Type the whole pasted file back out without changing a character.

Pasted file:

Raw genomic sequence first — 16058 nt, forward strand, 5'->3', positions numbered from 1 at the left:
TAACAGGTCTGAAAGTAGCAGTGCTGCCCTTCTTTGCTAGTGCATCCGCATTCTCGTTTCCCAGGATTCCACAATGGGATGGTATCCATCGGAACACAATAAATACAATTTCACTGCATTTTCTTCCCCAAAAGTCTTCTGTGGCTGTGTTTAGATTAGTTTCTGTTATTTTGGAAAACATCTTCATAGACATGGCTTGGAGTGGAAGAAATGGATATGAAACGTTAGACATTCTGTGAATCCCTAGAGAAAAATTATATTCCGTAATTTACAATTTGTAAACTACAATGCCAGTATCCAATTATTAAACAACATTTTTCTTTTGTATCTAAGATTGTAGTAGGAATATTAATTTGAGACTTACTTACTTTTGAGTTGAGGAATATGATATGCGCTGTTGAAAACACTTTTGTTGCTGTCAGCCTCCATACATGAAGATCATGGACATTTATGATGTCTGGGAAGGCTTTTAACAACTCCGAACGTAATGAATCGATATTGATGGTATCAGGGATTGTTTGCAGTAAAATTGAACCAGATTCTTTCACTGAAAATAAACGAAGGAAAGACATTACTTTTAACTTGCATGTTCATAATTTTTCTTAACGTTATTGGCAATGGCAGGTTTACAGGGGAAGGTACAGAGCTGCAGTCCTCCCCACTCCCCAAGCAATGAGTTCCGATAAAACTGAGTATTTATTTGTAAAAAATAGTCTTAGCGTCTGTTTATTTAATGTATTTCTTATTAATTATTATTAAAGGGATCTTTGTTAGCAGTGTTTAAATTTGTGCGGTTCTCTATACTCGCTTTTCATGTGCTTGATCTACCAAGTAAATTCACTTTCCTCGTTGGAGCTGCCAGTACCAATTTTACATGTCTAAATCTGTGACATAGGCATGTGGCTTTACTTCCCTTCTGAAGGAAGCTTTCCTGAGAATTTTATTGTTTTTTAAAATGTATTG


Raw genomic sequence first — 16058 nt, forward strand, 5'->3', positions numbered from 1 at the left:
TAACAGGTCTGAAAGTAGCAGTGCTGCCCTTCTTTGCTAGTGCATCCGCATTCTCGTTTCCCAGGATTCCACAATGGGATGGTATCCATCGGAACACAATAAATACAATTTCACTGCATTTTCTTCCCCAAAAGTCTTCTGTGGCTGTGTTTAGATTAGTTTCTGTTATTTTGGAAAACATCTTCATAGACATGGCTTGGAGTGGAAGAAATGGATATGAAACGTTAGACATTCTGTGAATCCCTAGAGAAAAATTATATTCCGTAATTTACAATTTGTAAACTACAATGCCAGTATCCAATTATTAAACAACATTTTTCTTTTGTATCTAAGATTGTAGTAGGAATATTAATTTGAGACTTACTTACTTTTGAGTTGAGGAATATGATATGCGCTGTTGAAAACACTTTTGTTGCTGTCAGCCTCCATACATGAAGATCATGGACATTTATGATGTCTGGGAAGGCTTTTAACAACTCCGAACGTAATGAATCGATATTGATGGTATCAGGGATTGTTTGCAGTAAAATTGAACCAGATTCTTTCACTGAAAATAAACGAAGGAAAGACATTACTTTTAACTTGCATGTTCATAATTTTTCTTAACGTTATTGGCAATGGCAGGTTTACAGGGGAAGGTACAGAGCTGCAGTCCTCCCCACTCCCCAAGCAATGAGTTCCGATAAAACTGAGTATTTATTTGTAAAAAATAGTCTTAGCGTCTGTTTATTTAATGTATTTCTTATTAATTATTATTAAAGGGATCTTTGTTAGCAGTGTTTAAATTTGTGCGGTTCTCTATACTCGCTTTTCATGTGCTTGATCTACCAAGTAAATTCACTTTCCTCGTTGGAGCTGCCAGTACCAATTTTACATGTCTAAATCTGTGACATAGGCATGTGGCTTTACTTCCCTTCTGAAGGAAGCTTTCCTGAGAATTTTATTGTTTTTTAAAATGTATTG